Driving an efficient and sustainable future

Without a deep bench of personnel to support time-consuming, low-value data collection tasks, teams must find ways to work as efficiently as possible—especially in the face of increasing expectations for more productive and sustainable operation. Device management software coupled with fit-for-purpose handheld communicators can close that gap, helping teams reduce or eliminate time spent traveling into the field for data collection, configuration and calibration efforts. Moreover, teams can view more data, empowering them to predict failures before they impact operations, and drive more efficiency and sustainability. In coming years, as plants try to meet business objectives, those differentiators could be leading indicators of a plant’s overall success.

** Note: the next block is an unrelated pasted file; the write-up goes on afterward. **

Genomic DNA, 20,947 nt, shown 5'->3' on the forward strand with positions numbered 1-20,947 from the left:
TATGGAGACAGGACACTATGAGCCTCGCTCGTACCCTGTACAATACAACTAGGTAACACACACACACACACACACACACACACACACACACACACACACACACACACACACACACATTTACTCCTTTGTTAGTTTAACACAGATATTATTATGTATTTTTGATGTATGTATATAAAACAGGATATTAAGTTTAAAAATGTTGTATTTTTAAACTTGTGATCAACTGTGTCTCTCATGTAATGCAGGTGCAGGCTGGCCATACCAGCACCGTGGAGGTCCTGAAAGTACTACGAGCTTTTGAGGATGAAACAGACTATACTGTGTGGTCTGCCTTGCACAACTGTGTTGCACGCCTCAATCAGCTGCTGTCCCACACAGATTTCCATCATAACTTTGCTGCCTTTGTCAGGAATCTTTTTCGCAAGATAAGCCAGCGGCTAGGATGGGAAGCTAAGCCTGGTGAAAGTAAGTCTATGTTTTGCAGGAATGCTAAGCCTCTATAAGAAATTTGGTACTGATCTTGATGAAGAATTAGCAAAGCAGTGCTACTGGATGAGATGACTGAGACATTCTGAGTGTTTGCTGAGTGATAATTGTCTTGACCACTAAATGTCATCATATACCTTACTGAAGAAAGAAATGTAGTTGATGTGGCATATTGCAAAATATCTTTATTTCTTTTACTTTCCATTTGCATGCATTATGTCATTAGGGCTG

About the Author

Erik Lindhjem

Erik Lindhjem is VP and general manager of Emerson’s reliability solutions business. He focuses on driving digital transformation through plant asset management of automation assets and machinery that enables clients to reach topquartile performance.

Sponsored Recommendations

Measurement instrumentation for improving hydrogen storage and transport

Hydrogen provides a decarbonization opportunity. Learn more about maximizing the potential of hydrogen.

Get Hands-On Training in Emerson's Interactive Plant Environment

Enhance the training experience and increase retention by training hands-on in Emerson's Interactive Plant Environment. Build skills here so you have them where and when it matters...

Learn About: Micro Motion™ 4700 Config I/O Coriolis Transmitter

An Advanced Transmitter that Expands Connectivity

Learn about: Micro Motion G-Series Coriolis Flow and Density Meters

The Micro Motion G-Series is designed to help you access the benefits of Coriolis technology even when available space is limited.